New OnePlus Watch Plan Will Disrupt Google, Apple



The rollercoaster of 2020 tech news has produced one more unexpected turn: the rumoured OnePlus Watch won’t be powered by Google’s Wear OS. 

The news comes from reliable OnePlus leaker Max Jambor, who tweeted this weekend that the new wearable won’t carry Google’s software. Jambor later confirmed to 9To5Google that it won’t even use a skinned or modified version of Wear OS. 

If accurate, OnePlus is headed in an entirely new direction for its first smartwatch. There’s good reason or this, too. Not only is there plenty of space for a competing wearable OS (in a way there isn’t for a new smartphone OS), it also means OnePlus can have the freedom to build the watch experience from the ground up, without being constrained by Google’s struggling platform. 

The features offered by Samsung’s Tizen-powered Galaxy Watch 3 and Apple’s Watch OS-powered Apple Watch far outstrip what’s on offer from Android-based wearables. Features like fall detection, comprehensive and in-depth health and fitness monitoring and extreme stuff – like blood oxygen sensors – aren’t widely available on Wear OS devices, if at all. I remain sceptical about how much a smartwatch can or should do, but the simple reality is that Apple and Samsung are pushing the industry forward and offering value for money based solely on an endless roll-call of new features.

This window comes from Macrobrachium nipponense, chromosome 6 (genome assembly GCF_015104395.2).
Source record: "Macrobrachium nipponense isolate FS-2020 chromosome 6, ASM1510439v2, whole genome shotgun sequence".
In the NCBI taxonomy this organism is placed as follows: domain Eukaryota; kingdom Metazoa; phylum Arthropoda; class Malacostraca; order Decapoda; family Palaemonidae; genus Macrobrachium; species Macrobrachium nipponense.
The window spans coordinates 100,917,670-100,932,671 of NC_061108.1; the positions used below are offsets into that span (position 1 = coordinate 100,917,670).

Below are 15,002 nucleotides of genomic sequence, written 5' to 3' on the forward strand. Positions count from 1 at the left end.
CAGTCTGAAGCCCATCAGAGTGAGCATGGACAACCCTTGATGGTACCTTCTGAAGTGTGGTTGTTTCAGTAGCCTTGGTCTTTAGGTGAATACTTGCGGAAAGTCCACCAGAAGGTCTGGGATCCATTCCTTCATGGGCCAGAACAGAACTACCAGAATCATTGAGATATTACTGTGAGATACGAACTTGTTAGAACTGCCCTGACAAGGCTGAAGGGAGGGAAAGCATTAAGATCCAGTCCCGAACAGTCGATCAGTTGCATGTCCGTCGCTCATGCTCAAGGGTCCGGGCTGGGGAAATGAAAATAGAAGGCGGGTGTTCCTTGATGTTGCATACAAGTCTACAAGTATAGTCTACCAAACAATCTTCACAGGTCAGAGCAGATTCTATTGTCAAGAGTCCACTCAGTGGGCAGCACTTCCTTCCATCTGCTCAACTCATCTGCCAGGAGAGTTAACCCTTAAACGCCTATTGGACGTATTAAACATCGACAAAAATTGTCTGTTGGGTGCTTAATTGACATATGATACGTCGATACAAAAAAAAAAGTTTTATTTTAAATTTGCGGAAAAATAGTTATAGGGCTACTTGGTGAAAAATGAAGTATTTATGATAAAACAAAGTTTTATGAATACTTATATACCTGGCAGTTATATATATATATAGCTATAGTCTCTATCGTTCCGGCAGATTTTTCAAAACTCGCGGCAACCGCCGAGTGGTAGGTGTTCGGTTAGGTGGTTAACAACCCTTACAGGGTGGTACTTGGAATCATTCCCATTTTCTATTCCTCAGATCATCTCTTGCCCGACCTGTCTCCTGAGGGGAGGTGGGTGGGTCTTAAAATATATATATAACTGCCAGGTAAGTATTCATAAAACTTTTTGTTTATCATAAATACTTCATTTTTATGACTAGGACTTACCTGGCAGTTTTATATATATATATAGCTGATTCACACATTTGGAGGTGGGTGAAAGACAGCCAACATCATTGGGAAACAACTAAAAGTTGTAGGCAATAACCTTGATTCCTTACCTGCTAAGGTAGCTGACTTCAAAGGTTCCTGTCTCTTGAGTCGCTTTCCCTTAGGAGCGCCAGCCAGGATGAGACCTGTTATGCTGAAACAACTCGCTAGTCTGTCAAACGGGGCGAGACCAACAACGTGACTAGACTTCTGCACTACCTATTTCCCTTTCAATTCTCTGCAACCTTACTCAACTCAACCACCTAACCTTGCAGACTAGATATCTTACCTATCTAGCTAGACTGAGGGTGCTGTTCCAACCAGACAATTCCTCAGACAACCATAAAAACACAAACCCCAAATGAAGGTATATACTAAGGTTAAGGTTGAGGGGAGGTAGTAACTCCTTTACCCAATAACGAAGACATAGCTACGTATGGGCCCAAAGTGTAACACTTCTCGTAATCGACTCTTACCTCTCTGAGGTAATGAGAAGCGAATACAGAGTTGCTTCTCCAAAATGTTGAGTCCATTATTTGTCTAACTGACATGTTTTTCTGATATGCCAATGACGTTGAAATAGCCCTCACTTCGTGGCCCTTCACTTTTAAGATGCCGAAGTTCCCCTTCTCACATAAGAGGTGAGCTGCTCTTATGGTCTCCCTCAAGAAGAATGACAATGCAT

The question is: which way will the OnePlus Watch go? The closely-aligned Oppo Watch is a high-end Android wearable that *ahem* borrowed some design inspiration from the Apple Watch. Whereas OnePlus products in 2020 have leaned toward being affordable instead of expensive powerhouses. The Chinese company’s other wearable, the OnePlus Buds, undercut rivals headphones from Google, Samsung and Apple. 

I suspect the new watch will follow OnePlus’ recent switch to cheaper products and dramatically undercut the competition. Especially in light of the current difficult economic circumstances. That might mean the device doesn’t pack high-end features like an ECG test or blood oxygen monitoring. But the move to using its own OS means we’ll almost certainly…

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